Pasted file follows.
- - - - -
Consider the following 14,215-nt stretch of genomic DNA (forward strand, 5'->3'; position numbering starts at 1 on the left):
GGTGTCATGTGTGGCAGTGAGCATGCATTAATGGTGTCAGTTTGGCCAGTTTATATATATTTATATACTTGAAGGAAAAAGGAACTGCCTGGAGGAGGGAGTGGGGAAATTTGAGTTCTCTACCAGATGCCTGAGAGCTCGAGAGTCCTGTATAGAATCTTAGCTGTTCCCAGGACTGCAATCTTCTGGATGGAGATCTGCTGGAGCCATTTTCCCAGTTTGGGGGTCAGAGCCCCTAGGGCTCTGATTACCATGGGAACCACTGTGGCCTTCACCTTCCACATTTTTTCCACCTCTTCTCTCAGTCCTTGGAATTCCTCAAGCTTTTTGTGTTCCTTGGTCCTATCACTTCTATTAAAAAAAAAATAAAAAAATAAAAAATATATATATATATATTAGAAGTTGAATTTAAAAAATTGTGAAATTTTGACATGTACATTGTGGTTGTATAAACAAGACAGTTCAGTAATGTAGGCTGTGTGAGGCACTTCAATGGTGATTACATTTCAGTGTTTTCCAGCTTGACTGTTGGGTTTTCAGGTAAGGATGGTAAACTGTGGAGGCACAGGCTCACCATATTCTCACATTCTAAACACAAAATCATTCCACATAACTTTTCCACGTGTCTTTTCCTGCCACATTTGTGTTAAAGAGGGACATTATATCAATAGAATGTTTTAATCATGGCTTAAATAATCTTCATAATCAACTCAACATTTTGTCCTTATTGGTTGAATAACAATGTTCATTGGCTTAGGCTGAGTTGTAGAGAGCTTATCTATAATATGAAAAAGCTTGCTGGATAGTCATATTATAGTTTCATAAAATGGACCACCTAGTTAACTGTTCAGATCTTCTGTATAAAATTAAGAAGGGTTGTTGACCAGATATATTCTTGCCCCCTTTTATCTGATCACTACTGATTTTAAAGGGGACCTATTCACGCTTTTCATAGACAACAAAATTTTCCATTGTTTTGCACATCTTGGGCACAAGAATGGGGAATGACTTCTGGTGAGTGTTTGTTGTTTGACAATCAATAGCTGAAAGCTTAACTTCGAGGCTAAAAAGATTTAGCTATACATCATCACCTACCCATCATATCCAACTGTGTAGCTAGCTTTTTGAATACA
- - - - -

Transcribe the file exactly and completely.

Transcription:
Consider the following 14,215-nt stretch of genomic DNA (forward strand, 5'->3'; position numbering starts at 1 on the left):
GGTGTCATGTGTGGCAGTGAGCATGCATTAATGGTGTCAGTTTGGCCAGTTTATATATATTTATATACTTGAAGGAAAAAGGAACTGCCTGGAGGAGGGAGTGGGGAAATTTGAGTTCTCTACCAGATGCCTGAGAGCTCGAGAGTCCTGTATAGAATCTTAGCTGTTCCCAGGACTGCAATCTTCTGGATGGAGATCTGCTGGAGCCATTTTCCCAGTTTGGGGGTCAGAGCCCCTAGGGCTCTGATTACCATGGGAACCACTGTGGCCTTCACCTTCCACATTTTTTCCACCTCTTCTCTCAGTCCTTGGAATTCCTCAAGCTTTTTGTGTTCCTTGGTCCTATCACTTCTATTAAAAAAAAAATAAAAAAATAAAAAATATATATATATATATTAGAAGTTGAATTTAAAAAATTGTGAAATTTTGACATGTACATTGTGGTTGTATAAACAAGACAGTTCAGTAATGTAGGCTGTGTGAGGCACTTCAATGGTGATTACATTTCAGTGTTTTCCAGCTTGACTGTTGGGTTTTCAGGTAAGGATGGTAAACTGTGGAGGCACAGGCTCACCATATTCTCACATTCTAAACACAAAATCATTCCACATAACTTTTCCACGTGTCTTTTCCTGCCACATTTGTGTTAAAGAGGGACATTATATCAATAGAATGTTTTAATCATGGCTTAAATAATCTTCATAATCAACTCAACATTTTGTCCTTATTGGTTGAATAACAATGTTCATTGGCTTAGGCTGAGTTGTAGAGAGCTTATCTATAATATGAAAAAGCTTGCTGGATAGTCATATTATAGTTTCATAAAATGGACCACCTAGTTAACTGTTCAGATCTTCTGTATAAAATTAAGAAGGGTTGTTGACCAGATATATTCTTGCCCCCTTTTATCTGATCACTACTGATTTTAAAGGGGACCTATTCACGCTTTTCATAGACAACAAAATTTTCCATTGTTTTGCACATCTTGGGCACAAGAATGGGGAATGACTTCTGGTGAGTGTTTGTTGTTTGACAATCAATAGCTGAAAGCTTAACTTCGAGGCTAAAAAGATTTAGCTATACATCATCACCTACCCATCATATCCAACTGTGTAGCTAGCTTTTTGAATACA